How bad is the current state of US foreign relations? Let’s take a step back and look at the big picture. Before Bush was elected, who would have guessed that at the end of 2002, Germany would have sided with Iraq against the United States, and that South Korea would side with North Korea against the United States? To be honest, I would have considered those things outside the realm of possibility. Relations between Israel and the Palestinians are as bad as they have been since the start of the intifada. Islamist parties are gaining ground all over the world, despite our concerted efforts over the past year to deter Islamism wherever we can. It’s a given that the Bush administration has done a poor job domestically, the counter argument is that events have demanded he focus on foreign policy. Ironic that we’re perhaps doing even worse on that front. I expect that countries like France, Russia, and China would oppose the US agenda as a matter of course — not so with countries like Germany, South Korea, and Turkey.
While I was away, I started reading Charles Petzold’s book Code. This is the perfect book to read if you’re a programmer who doesn’t have a traditional computer science/electrical engineering background. If you spend your time proramming, but are irritated every time you have to deal with bitmasks, bitwise operators, or hex in any way shape or form, pick up this book immediately. It’s an incredibly clear explanation of how computers work at the level of circuitry, and provides a great refresher course in all that fundamental stuff that is hidden below about 100 layers of abstraction when you’re writing a SQL query or writing code using an IDE. The book is also really interesting, so reading it doesn’t feel like work. Or, I should say that if reading it feels like work, maybe you shouldn’t be a programmer. I’d guess that even real computer scientists might find it interesting, but since I’m not one, I can’t say for sure.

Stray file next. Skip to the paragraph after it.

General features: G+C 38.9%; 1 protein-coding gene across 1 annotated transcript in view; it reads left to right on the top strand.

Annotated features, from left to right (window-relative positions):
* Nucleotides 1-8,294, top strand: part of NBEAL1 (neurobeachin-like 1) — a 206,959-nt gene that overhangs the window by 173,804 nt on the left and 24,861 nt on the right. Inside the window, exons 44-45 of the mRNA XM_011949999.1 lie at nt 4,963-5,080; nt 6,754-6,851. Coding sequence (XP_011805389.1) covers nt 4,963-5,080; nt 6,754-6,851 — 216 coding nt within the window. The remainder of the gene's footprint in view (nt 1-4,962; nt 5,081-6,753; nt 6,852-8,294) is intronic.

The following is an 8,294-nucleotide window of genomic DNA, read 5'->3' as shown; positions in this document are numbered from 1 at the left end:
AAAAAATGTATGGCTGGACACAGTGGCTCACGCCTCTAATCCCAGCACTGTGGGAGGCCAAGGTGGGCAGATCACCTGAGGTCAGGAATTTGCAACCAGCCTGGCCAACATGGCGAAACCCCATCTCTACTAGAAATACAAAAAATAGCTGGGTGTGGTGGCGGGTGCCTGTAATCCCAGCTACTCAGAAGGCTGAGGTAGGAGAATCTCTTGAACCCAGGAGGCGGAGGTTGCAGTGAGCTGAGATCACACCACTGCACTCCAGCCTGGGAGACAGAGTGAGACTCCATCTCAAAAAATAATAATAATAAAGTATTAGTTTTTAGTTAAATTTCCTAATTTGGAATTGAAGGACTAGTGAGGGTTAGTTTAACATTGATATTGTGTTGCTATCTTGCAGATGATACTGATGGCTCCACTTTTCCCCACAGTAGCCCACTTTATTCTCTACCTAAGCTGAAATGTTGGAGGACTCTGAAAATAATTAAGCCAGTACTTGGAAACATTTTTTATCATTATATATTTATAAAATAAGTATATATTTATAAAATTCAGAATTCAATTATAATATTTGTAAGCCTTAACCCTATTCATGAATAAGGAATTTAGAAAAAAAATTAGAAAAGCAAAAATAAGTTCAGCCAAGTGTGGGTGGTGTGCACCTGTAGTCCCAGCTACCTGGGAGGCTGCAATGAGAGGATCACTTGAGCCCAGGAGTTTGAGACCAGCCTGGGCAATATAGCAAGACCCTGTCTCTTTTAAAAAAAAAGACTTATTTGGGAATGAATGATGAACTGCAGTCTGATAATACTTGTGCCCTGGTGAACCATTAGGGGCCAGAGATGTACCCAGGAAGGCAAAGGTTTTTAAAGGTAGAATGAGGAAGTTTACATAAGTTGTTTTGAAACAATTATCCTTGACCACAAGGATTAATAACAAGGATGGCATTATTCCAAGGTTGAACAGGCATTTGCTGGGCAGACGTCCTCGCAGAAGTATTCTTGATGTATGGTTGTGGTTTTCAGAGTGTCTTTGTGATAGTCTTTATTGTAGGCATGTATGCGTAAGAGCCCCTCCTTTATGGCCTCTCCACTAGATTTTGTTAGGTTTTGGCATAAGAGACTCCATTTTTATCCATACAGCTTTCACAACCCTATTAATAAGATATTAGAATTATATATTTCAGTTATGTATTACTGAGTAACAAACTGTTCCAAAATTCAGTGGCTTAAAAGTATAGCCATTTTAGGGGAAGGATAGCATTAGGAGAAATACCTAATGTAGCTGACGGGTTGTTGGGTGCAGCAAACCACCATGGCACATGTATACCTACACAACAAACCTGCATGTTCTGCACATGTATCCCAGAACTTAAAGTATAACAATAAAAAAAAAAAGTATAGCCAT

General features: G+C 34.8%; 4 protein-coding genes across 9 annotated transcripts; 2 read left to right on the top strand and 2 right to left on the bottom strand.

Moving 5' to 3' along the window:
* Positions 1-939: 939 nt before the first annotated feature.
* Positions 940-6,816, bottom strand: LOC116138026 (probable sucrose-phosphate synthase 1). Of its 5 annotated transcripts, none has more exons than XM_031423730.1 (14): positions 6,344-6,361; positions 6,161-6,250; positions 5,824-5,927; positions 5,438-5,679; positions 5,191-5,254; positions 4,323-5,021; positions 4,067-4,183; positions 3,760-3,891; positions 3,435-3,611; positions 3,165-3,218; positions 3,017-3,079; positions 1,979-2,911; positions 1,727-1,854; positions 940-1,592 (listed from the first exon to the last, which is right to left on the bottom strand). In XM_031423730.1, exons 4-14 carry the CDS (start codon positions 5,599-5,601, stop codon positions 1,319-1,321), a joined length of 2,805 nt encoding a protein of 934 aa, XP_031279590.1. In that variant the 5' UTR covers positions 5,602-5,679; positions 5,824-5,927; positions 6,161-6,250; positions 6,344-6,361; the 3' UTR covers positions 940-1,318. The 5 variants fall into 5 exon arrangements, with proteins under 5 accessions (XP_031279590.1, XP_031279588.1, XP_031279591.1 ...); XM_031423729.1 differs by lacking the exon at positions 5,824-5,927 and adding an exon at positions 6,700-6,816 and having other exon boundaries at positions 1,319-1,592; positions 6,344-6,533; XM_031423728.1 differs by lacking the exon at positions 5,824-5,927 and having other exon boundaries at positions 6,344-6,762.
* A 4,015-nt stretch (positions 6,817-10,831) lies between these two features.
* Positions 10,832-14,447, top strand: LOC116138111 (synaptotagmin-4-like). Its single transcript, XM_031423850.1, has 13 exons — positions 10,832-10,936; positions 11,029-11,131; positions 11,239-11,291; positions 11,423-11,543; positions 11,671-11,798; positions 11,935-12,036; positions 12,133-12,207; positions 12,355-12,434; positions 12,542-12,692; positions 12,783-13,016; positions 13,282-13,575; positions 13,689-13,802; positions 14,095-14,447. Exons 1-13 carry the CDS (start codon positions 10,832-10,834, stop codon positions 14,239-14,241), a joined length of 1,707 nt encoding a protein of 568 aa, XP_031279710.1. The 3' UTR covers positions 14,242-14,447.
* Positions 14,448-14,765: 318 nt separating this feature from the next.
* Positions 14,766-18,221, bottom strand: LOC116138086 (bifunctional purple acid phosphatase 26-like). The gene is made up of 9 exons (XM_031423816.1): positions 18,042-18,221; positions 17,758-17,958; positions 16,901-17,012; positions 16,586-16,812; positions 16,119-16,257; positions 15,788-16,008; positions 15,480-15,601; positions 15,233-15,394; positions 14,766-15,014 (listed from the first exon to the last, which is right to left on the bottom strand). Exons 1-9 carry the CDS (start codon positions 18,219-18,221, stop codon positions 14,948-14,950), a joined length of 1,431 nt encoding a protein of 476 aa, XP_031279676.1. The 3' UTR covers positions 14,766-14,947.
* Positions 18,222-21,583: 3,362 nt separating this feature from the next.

By the way, this book would also make the perfect gift for that teenager who has an interest in computers. Their level of interest in the book will be a great gauge as to whether they ought to consider making computers their career.
I have returned. Even though I didn’t get groped or fondled by anyone working for the Transportation Security Administration, I can say that travelling by air sucks really, really badly these days. So much so that I think it provides a strong incentive to avoid air travel altogether.
I’ll be back on December 31.
Last week the United States won a WTO vote 1 to 143 to keep affordable drugs out of the hands of poor countries. Master negotiator Dick Cheney snatched victory from the jaws of defeat and protected the right of drug companies to charge prices too expensive for the vast majority of the world’s population to afford.
Fortune’s Peter Lewis gives his worst technology of the year award to TIA:
But in terms of potential impact on our lives, the Worst of 2002 award goes to TIA, the Total Information Awareness program, spawned by the Defense Advanced Research Projects Agency (DARPA) Information Awareness Office. TIA is exploring the feasibility of developing a national surveillance system intended to identify potential terrorists and criminals through “data mining” of the public and private electronic records of every citizen.
If you think getting felt up in the airport by rent-a-cops is bad, trying being left to die on the side of the road in Kenya because you’re not obviously American. Over at Electrolite, I saw a link to the story of an American diplomat and American teacher who had a head on collision at night in Nairobi, Kenya. Embassy personnel rescued the diplomat and left the occupants of the other car to die, not knowing that they were an American schoolteacher and his son. They, in turn, were brought to a Kenyan hospital in the back of a pickup truck. What do you think of that?
I’ll be travelling from tomorrow morning until December 30, and won’t have convenient access to the Internet, which means that I’ll miss all the big news stories and won’t be posting anything here. Posting should resume on December 31.
One funny thing about the holidays is that during the holiday it’s a check-in bonanza on open source projects. I guess the holidays are a good time for hacking. I checked in my RSS 2.0 update for XML::RSS, and there were a ton of check-ins for Struts last night.
Donald Rumsfeld has served notice to the North Koreans that we can whip their butts with one arm tied behind our back. That should fix everything.